Human resources departments are often “at the back of the line” when it comes to corporate funding for initiatives.
But as employers continue struggling with how to recruit strong job candidates, HR could play a more crucial role, according to a consultant who led a Chief Learning Officer webinar last month.
Even chief financial officers who are “typically sitting on the money” are concerned about the talent gap these days, said Lyn Craven, a principal consultant, Thought Leadership & Advisory Services, at Cornerstone OnDemand.
Craven called the current climate human resource's “21st century moment” – the ideal time and “opportunity to influence strategy” and bridge the talent gap.
The question is, Craven said, is can human resources “help determine learning strategies that could help bring people onboard who maybe don't have the skills but capacity and willingness to learn to close the gap?”
Craven believes HR departments can be more strategic and transformational.
Almost all organizations are demanding and rigorous about how they will spend money to protect capital assets or invest in areas such as marketing, she said. But there may not be the same demand “of return for human capital.”
The key to implementing programs and systems that will help is telling a compelling story, Craven said.
Crucial questions to explore include knowing whether you're in a declining industry or growth industry and what's the financial impact of solutions you might propose. But companies also have to see the benefit to buy in, she said.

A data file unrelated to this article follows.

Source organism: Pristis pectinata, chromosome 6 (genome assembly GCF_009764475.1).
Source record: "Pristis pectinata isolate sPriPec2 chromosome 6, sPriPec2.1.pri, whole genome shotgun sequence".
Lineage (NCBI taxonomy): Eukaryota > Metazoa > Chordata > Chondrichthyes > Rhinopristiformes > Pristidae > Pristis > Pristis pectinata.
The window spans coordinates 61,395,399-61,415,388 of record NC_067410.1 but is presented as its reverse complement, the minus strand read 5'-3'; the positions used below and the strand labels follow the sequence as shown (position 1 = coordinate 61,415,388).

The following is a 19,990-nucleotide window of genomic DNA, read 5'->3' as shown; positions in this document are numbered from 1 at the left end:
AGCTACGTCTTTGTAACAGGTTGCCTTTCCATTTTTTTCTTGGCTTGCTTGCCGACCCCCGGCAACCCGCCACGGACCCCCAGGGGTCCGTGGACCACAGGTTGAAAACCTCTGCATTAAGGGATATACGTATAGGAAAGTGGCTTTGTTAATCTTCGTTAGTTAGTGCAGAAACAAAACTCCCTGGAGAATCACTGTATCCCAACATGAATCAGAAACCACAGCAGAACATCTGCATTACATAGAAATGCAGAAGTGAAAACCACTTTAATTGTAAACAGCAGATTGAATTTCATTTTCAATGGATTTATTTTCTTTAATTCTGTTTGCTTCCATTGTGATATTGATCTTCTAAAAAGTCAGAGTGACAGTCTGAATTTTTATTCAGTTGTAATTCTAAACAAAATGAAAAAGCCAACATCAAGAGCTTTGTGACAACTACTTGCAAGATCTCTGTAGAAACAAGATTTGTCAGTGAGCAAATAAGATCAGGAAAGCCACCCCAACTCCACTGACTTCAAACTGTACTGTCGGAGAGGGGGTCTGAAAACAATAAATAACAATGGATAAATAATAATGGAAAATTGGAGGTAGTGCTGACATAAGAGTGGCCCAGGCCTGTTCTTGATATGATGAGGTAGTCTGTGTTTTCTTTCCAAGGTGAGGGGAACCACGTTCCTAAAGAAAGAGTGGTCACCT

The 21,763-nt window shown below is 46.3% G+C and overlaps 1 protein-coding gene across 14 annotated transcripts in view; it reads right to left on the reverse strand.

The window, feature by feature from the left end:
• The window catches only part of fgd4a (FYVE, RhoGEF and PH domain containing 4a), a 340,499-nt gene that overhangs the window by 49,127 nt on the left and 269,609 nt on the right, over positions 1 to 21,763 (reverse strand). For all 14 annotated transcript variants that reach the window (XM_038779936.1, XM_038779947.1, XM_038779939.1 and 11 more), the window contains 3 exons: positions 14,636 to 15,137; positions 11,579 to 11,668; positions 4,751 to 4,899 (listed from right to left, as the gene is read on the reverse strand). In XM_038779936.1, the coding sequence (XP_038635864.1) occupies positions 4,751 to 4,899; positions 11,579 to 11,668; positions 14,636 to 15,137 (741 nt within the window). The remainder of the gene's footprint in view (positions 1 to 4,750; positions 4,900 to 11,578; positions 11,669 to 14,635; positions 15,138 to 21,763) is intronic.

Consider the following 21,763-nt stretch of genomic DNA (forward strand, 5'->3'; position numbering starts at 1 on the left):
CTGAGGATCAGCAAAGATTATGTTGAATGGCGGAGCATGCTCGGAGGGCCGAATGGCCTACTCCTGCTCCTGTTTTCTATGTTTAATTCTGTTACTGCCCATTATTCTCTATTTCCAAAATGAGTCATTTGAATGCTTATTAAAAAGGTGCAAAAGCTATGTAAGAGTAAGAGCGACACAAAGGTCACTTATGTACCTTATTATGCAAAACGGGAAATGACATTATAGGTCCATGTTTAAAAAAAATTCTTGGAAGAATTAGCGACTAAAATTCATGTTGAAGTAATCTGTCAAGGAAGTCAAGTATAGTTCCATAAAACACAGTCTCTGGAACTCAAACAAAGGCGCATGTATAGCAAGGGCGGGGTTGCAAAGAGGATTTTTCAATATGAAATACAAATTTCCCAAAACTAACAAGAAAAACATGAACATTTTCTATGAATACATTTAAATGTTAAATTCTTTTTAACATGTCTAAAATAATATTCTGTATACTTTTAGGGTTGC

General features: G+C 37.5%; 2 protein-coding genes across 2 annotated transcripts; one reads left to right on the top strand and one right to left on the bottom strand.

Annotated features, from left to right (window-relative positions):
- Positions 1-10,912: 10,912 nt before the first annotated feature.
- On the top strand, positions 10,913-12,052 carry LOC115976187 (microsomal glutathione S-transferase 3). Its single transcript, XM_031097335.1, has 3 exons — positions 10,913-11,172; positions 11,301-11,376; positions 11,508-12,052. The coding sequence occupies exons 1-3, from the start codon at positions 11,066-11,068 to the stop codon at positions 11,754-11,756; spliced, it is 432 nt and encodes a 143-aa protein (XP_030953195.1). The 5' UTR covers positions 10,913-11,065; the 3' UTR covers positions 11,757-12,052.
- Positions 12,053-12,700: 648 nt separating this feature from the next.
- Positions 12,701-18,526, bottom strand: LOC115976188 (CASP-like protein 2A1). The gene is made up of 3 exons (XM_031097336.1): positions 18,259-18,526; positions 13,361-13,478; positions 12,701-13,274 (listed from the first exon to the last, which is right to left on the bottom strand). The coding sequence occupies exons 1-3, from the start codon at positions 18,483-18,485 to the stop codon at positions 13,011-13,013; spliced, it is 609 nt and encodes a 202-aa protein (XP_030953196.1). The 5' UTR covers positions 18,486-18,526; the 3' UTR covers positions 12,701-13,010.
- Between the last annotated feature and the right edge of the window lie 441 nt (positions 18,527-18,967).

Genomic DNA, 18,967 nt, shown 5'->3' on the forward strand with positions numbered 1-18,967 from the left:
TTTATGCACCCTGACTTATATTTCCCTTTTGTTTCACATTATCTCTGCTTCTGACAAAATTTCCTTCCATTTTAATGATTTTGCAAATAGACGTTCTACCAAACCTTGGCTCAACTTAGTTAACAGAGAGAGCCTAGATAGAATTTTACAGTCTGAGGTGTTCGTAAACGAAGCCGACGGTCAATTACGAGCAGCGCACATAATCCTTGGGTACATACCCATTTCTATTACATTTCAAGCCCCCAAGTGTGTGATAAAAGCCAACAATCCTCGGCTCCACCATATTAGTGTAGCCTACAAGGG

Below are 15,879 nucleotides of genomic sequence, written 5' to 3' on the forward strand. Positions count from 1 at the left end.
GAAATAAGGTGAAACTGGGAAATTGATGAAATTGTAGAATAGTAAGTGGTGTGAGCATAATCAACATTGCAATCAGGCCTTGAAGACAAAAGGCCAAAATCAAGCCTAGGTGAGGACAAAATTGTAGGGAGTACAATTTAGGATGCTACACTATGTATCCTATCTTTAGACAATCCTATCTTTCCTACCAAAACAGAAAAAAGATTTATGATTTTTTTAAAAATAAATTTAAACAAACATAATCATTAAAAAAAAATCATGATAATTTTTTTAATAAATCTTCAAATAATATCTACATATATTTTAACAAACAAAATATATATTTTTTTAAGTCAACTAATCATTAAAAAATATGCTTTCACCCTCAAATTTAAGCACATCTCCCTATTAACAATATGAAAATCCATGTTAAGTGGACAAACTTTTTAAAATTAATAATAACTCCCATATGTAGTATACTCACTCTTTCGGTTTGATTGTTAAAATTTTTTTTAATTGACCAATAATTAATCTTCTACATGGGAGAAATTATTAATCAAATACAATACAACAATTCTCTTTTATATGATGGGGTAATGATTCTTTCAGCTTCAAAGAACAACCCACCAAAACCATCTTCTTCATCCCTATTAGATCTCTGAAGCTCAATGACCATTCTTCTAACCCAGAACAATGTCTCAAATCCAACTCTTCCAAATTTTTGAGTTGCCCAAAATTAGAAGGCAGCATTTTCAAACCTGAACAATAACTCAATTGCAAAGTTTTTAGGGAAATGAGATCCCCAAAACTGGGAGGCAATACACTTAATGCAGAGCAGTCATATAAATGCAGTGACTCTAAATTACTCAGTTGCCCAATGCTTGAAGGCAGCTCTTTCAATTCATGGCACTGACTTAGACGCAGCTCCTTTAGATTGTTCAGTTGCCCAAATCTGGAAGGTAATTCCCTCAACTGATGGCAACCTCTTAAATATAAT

One approach to telling a compelling story might include:
• We need to do a better job retaining our high performers.
• We don't have what we need for adequate development and succession plans.
• It will cost about (insert dollar amount) a year to fix it, but the potential impact of losing so many high-potential employees is (insert dollar amount) a year.
• We can save (insert dollar amount) annually in turnover costs alone with just a 5 percent reduction.
The focus of pitches should be strategic outcomes, Craven said. It's also important to consider what matters to various stakeholders.
A good reason for change, for example, would be to suggest it will reduce administrative time for HR. A better reason for change would be it would reduce the time invested to hire.
Books hitting the market this month include “The Leadership Architect: The Right People in the Right Places Doing the Right Stuff at the Right Time” and “Chief Joy Officer: How Great Leaders Elevate Human Energy and Eliminate Fear.”
“The Leadership Architect” is by Jim Grew. The paperback book focuses on solutions used at some of the “best companies in the world, without the elaborate external systems and training tams required by many popular approaches,” according to a synopsis on Amazon.com. Topics include the power of pairs – why one plus one is greater than five plus five – and resilience, a step beyond agility.
“Chief Joy Officer” is by Richard Sheridan, author of “Joy, Inc.,” and founder of Menlo Innovations. A synopsis on Amazon.com says the book is designed to help “even the most disillusioned of middle managers bring a renewed sense of purpose to their work building others.” One measure of good leadership is not whether people are doing what they're told, but whether they're developing independent leadership capacity.
To share a thought, a favorite quote or other wisdom about leadership, email Lisa Green at firstname.lastname@example.org. Lead On also appears online as a blog at www.journalgazette.net/blog/lead-on/.